British maths teachers. Currently NCETM is largely focussed on managing the Maths School Hubs programme, and the Shanghai Exchange. Read more on the NCETM website.

Further Maths Support Programme (FMSP)
• National government contracts (run by MEI) support the uptake of maths and further maths A level. Find out more at furthermaths.co.uk

Core Maths Support Programme (CMSP)
• The National government programme (run by CfBT) manages the introduction of Core Maths qualifications. Find out more at coremaths.org.

Your Life
• A national campaign to promote maths and science careers. Specific focus is on increasing the participation of girls in maths and physics study.
The President of this well organised campaign is Edwina Dunn
Find out more at YourLife.org.uk.

Recommendations for parents from the Maths Action Survey, What’s It Got To Do With Me. This is a Survey of 400 girls in year 9 (13 and 14 year olds) and year 12 (16 and 17 year olds).

1. Maths in not an inherited ability. Mothers should never say that they were no good at maths, when they were at school. (They may have been badly taught) This is interpreted by the daughter as permission to be bad at maths. Instead, mothers should say, ‘There’s no reason why you shouldn’t be good at maths.’

2. Only 39% of year 9 have a regular weekly allowance. this is regrettable, because girls do not then learn how to budget, manage and save money. Maths Action recommends a weekly allowance to instil good habits.

3. Only 45% of year 9 girls undertake regular jobs at home. This is a pity because regular household tasks incorporate a girl into the home system-support work.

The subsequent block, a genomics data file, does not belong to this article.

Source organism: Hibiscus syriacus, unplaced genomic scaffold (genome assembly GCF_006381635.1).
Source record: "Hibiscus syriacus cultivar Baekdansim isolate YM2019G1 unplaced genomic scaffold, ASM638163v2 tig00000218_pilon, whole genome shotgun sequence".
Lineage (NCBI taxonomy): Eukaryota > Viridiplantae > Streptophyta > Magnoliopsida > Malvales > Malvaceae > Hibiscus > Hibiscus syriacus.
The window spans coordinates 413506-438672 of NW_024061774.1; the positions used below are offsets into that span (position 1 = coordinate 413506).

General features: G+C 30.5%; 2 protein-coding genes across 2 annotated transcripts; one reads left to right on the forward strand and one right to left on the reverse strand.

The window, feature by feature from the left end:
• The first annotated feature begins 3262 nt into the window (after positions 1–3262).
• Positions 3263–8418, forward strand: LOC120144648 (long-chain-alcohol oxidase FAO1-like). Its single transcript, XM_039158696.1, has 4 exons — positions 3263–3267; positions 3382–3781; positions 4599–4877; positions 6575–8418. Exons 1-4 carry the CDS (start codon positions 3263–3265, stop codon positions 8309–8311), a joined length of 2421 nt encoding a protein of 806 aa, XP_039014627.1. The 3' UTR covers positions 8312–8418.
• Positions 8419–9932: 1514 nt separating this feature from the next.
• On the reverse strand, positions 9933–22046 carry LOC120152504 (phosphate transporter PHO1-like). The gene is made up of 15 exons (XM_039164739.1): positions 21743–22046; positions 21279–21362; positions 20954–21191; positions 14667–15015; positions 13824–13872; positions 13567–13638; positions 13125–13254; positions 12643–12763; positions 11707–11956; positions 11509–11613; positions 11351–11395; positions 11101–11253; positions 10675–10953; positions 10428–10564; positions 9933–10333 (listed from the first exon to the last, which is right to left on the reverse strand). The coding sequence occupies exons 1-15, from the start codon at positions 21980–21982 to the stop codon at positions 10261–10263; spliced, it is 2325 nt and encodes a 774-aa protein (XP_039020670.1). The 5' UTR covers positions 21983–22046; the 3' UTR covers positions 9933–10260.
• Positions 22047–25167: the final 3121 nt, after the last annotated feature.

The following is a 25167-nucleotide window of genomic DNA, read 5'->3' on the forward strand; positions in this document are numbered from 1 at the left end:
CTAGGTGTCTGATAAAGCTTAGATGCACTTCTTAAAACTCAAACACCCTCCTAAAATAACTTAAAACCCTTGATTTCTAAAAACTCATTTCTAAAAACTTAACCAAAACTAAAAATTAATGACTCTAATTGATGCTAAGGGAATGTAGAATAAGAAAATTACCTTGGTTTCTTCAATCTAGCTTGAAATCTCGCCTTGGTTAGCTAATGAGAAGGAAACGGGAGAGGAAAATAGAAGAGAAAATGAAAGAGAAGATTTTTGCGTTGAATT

Maths Action recommends one daily and one weekly task to be linked to pocket money payments. Girls may then appreciate that beds don’t make themselves, that dull work is part of any job and that housework should be a family team effort.

4. Maths Action recommends that Parents should not help with maths homework. The main two reasons for homework are for reinforcement of a lesson learned and for the student to learn and work alone. We believe that parents need to see that homework is prepared on time and tidy. Parents are not qualified to teach maths.

Maths Action in action at Langley Park School for GirlsLangley Park School for Girls created a programme of events to help girls see the value of maths in school and encourage them, their parents and carers, and teachers to promote a positive attitude to maths study.

Create a programme of events 

LangleyPark-invitationClick for larger image.  Suggested Programme of Events – above from Langley Park School for Girls

Show Ambition, a three minute film designed to show girls – particularly those in Year 9 – the importance of maths in all areas of life.

Create your own debate

To see how it’s done, watch Question Time at Langley Park School for Girls.

Hear from students who are NOT continuing with maths after GCSE

Hear a discussion among girls who will NOT continue to study maths after GCSE:

Hear a discussion among girls who WILL continue to study maths after GCSE:

An introduction to Maths Action

There is a British Culture of “I am no good at maths” being seen as a badge of honour. This seriously hampers educational achievement and consequently has a detrimental, knock-on effect for British industry.

Find out more about what Maths Action has achieved.

Some parents feel obliged to help their children with maths homework.